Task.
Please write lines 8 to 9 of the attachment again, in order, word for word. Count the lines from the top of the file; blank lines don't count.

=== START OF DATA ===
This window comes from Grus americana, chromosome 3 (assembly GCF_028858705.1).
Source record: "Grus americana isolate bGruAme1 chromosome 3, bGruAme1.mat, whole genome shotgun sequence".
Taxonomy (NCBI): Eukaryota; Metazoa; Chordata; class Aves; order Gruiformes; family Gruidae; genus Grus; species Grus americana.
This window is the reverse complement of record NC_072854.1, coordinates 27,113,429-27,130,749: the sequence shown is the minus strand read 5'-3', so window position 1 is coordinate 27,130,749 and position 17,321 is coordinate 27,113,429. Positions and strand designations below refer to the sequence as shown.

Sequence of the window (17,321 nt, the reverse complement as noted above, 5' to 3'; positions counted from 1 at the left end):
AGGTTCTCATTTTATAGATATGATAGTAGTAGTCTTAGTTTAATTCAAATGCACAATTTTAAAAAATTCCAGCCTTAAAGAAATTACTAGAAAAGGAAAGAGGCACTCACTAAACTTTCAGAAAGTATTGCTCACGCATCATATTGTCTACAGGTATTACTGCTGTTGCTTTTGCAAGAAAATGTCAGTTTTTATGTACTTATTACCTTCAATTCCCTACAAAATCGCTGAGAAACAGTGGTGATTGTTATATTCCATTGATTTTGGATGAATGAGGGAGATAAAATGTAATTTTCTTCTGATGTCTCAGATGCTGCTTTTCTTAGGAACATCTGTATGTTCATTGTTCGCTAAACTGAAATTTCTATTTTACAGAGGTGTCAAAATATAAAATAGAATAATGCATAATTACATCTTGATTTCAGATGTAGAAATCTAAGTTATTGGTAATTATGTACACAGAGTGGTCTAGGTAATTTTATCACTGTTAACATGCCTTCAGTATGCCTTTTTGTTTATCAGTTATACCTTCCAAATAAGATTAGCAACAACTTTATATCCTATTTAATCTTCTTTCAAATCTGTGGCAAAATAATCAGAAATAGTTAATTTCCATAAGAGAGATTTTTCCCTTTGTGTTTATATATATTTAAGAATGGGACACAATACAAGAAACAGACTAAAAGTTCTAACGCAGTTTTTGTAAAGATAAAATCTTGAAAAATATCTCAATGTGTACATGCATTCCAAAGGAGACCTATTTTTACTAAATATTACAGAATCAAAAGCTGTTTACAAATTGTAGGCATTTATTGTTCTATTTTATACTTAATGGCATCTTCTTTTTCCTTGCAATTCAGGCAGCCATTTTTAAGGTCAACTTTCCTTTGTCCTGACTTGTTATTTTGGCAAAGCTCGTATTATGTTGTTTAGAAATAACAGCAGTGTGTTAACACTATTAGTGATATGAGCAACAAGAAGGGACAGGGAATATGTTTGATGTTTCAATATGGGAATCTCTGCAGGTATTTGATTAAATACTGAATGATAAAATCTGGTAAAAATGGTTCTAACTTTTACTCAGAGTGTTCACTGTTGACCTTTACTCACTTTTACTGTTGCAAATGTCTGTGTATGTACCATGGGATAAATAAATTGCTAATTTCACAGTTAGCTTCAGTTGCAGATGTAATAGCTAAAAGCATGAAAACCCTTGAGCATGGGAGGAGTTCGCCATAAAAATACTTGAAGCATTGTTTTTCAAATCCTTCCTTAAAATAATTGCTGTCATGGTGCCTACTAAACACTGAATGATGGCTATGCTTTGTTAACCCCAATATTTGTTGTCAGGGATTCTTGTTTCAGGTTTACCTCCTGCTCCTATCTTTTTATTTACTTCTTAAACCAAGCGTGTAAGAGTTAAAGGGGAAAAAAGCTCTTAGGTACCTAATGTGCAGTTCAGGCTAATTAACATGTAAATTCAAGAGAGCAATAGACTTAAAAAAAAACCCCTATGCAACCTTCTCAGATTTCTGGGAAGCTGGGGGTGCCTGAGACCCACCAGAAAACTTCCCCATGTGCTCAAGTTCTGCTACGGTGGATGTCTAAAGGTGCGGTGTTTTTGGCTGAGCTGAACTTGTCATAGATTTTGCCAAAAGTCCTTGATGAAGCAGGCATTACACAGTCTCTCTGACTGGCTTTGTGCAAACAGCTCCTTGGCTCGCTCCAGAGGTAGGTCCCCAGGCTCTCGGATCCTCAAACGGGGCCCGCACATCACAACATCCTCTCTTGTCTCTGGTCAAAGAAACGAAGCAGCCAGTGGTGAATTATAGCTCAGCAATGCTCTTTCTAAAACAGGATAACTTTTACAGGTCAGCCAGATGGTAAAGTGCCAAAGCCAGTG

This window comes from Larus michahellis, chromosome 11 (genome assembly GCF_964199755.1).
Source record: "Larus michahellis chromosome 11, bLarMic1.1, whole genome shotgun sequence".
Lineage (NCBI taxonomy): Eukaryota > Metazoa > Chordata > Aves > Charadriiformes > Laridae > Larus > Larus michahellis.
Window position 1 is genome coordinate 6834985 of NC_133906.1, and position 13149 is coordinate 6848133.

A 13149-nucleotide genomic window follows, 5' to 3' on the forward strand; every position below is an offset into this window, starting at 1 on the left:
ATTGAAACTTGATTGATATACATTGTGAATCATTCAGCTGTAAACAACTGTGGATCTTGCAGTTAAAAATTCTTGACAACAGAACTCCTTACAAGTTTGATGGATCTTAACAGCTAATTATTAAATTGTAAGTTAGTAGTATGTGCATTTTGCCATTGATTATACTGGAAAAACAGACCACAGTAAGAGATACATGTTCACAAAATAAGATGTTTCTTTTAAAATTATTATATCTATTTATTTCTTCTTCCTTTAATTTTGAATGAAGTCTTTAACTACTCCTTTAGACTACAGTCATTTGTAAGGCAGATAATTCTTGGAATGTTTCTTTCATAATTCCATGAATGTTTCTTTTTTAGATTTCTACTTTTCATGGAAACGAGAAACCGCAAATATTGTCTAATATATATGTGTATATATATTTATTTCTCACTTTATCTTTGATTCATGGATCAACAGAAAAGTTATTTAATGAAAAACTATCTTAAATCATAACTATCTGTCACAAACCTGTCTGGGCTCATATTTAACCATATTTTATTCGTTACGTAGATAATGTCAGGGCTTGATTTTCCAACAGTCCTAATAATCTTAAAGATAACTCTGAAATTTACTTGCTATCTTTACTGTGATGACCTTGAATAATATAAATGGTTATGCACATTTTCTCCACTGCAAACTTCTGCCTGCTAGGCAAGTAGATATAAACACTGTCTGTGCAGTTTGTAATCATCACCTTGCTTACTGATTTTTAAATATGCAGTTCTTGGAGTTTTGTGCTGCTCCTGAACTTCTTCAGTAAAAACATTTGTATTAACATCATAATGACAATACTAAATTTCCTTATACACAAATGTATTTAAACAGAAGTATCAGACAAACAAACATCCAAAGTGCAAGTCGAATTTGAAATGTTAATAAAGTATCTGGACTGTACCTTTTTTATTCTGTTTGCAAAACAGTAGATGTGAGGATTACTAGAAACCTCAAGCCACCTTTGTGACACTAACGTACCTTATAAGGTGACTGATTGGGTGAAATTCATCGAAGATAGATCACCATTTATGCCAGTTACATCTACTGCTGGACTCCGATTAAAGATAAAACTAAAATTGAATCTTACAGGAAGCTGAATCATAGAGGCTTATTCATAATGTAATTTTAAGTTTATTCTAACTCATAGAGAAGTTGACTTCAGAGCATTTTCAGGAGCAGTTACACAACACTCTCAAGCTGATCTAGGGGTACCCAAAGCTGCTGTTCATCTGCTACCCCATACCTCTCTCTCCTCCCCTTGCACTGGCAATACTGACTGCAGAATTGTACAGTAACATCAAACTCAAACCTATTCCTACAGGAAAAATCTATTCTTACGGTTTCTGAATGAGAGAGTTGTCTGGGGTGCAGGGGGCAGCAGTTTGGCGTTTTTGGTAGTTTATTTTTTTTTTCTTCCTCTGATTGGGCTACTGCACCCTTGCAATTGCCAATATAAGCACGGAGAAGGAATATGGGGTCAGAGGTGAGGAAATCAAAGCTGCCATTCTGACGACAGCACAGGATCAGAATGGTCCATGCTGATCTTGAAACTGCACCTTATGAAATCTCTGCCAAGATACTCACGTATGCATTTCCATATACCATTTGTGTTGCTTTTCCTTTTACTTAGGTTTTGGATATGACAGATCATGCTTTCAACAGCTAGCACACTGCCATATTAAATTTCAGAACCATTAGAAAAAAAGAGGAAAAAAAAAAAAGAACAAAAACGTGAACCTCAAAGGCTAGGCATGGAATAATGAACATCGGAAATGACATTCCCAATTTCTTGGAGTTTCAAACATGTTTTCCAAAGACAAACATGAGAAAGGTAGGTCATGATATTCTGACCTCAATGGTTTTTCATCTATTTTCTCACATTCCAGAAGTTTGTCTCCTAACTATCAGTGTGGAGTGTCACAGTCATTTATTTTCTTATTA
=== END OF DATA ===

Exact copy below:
Source record: "Larus michahellis chromosome 11, bLarMic1.1, whole genome shotgun sequence".
Lineage (NCBI taxonomy): Eukaryota > Metazoa > Chordata > Aves > Charadriiformes > Laridae > Larus > Larus michahellis.